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Yao Ming's make or break season

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Yao Ming: Still in the game
STORY HIGHLIGHTS
  • Yao Ming is China's most celebrated athlete
  • He represented his country at the 2008 and 2004 Olympic Games
  • Ming missed last season with serious injury; many questioned his ability to play again
  • He says he is focused playing a full, injury-free season

(CNN) -- A colossus on and off the basketball court, Yao Ming is China's biggest sports star.

Yet despite eight seasons in the NBA and his stature in China, the 30-year-old player is about the face the most challenging year of his professional life.

After missing the whole of the 2009/2010 season with a serious foot injury, the Houston Rockets player is facing up to a year that could define the rest of his career.

"This coming season is my key season. I've missed a whole year and I have a serious injury history and that would put me at risk and also whatever team I play for ... the team will have a risk to take me also. I mean that's the truth, we can't get around that," he told CNN.

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This coming season is my key season. The team will take a risk to take me.
--Yao Ming, basketball player
RELATED TOPICS
  • Asia
  • Basketball
  • China
  • Sichuan Province
  • Yao Ming

"I think the first goal I've made is to play healthy through the season. Of course, and then show people how good I can be, hopefully still be as good as before."

He's reluctant to even entertain the thought of retirement, and he describes being written off by basketball commentators after he picked up his foot injury in the summer of 2009 as "shocking."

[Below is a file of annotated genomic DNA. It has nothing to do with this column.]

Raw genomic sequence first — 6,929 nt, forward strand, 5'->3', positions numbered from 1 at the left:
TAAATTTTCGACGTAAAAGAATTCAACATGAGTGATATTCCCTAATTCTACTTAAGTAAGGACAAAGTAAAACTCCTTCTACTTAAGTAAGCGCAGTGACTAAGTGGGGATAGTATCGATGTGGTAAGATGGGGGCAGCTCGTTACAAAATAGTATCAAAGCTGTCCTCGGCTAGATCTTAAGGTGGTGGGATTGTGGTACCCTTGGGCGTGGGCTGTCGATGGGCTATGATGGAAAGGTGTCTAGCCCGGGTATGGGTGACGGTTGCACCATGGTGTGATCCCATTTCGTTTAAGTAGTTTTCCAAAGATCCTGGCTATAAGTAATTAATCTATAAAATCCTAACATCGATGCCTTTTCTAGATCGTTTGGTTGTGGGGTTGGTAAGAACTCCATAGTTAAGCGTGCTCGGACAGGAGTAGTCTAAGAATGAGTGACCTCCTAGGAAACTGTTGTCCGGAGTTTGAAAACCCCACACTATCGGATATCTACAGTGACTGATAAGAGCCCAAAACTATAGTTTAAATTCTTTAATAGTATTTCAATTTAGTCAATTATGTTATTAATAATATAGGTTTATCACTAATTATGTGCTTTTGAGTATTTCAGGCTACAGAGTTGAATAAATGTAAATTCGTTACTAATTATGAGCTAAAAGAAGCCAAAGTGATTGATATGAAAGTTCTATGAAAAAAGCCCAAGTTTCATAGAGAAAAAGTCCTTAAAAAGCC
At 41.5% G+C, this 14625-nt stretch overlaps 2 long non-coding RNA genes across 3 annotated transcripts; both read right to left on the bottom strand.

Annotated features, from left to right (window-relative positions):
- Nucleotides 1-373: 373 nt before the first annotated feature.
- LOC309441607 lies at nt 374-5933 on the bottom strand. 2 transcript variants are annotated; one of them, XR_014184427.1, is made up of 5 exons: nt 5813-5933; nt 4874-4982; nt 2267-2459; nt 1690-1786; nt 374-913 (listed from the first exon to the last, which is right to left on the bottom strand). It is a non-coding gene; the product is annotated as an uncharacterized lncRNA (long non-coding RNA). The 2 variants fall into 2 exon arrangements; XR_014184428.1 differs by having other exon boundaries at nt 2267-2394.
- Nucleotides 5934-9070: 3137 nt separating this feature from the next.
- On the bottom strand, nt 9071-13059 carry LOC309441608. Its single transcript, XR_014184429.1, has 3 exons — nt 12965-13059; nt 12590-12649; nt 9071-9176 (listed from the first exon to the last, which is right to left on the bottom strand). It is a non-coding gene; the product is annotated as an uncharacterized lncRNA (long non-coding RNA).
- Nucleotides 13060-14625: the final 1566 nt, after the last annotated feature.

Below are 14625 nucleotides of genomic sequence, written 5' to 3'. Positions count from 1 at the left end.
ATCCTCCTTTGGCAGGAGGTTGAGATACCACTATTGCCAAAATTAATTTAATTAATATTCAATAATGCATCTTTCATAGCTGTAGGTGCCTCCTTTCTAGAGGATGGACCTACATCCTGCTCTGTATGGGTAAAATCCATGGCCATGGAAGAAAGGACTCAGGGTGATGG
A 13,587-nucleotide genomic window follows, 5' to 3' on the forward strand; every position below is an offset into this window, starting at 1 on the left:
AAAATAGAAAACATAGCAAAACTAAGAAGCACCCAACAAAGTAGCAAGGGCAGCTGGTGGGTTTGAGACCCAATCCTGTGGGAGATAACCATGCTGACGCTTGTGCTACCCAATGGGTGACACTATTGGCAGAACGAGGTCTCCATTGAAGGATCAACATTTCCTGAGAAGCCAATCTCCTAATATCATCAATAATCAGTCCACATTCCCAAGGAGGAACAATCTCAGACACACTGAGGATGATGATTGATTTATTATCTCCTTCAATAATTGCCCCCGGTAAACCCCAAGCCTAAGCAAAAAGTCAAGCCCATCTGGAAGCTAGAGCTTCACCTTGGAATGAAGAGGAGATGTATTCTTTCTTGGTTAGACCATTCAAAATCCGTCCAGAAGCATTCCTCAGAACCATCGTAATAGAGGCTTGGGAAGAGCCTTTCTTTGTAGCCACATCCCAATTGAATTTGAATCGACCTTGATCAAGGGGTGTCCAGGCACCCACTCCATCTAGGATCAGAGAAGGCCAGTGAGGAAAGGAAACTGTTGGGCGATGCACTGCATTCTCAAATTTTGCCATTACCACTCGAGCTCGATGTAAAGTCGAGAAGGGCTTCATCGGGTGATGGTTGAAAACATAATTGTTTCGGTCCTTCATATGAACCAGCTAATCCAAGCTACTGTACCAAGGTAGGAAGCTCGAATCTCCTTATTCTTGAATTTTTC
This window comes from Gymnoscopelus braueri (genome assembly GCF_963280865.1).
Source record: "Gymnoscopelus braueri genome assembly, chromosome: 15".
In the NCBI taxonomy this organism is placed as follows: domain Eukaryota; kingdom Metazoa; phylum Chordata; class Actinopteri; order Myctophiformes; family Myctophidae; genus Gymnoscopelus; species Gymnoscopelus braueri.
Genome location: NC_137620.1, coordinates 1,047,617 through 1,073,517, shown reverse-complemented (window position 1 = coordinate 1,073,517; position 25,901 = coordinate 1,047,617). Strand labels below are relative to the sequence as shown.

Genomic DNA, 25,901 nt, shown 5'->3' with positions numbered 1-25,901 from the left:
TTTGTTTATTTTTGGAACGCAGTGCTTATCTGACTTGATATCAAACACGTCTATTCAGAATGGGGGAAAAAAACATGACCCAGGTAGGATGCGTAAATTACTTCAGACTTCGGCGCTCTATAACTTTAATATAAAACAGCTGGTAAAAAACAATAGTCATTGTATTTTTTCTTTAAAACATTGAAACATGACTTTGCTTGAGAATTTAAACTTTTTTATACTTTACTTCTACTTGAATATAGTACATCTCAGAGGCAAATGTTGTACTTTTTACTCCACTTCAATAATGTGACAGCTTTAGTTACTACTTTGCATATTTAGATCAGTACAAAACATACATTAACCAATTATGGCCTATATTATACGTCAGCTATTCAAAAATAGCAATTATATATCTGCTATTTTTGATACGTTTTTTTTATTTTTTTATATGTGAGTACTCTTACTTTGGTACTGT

"You play this game almost 20 years, since I was nine. And one day ... well, everybody knows that your career is going to end someday, I'm just not ready for that day yet.

"Maybe I'm 24 or 25 and I know my body is kind of like going down every year and I know it's about time but the day I know that I have a [potentially] career-ending strain [and it's] almost like the best time in my career ... that's really difficult for me," he said.

He does remain positive about his life off-court during his enforced sabbatical.

He recently became a father when his wife, Ye Li, a former Chinese national team volleyball player gave birth to a baby girl in May 2010. Yao also continues to work with the Yao Ming Foundation building schools in earthquake-affected regions in Sichuan and other provinces in China.

Hard work and patience have been his bywords for the past few years and he admits that shouldering the expectations of a nation in the NBA and during Olympic Games, has not always been easy.

"It is difficult. I would say it's more difficult back 30 years ago. The other side is much better now. I think you know that the Chinese sports system is a little bit different. Every athlete, their training and education must be supported by the government," he said.

On the subject of future Chinese sports stars to take his place, he remains typically circumspect.

"It's a very big question and it's not that easy to answer that. This is not about how are you going to change the program of training players. It's about our entire system. We have a lot of problems we need to fix. This is from the league, from the national team, from how we motivate those kids."

 
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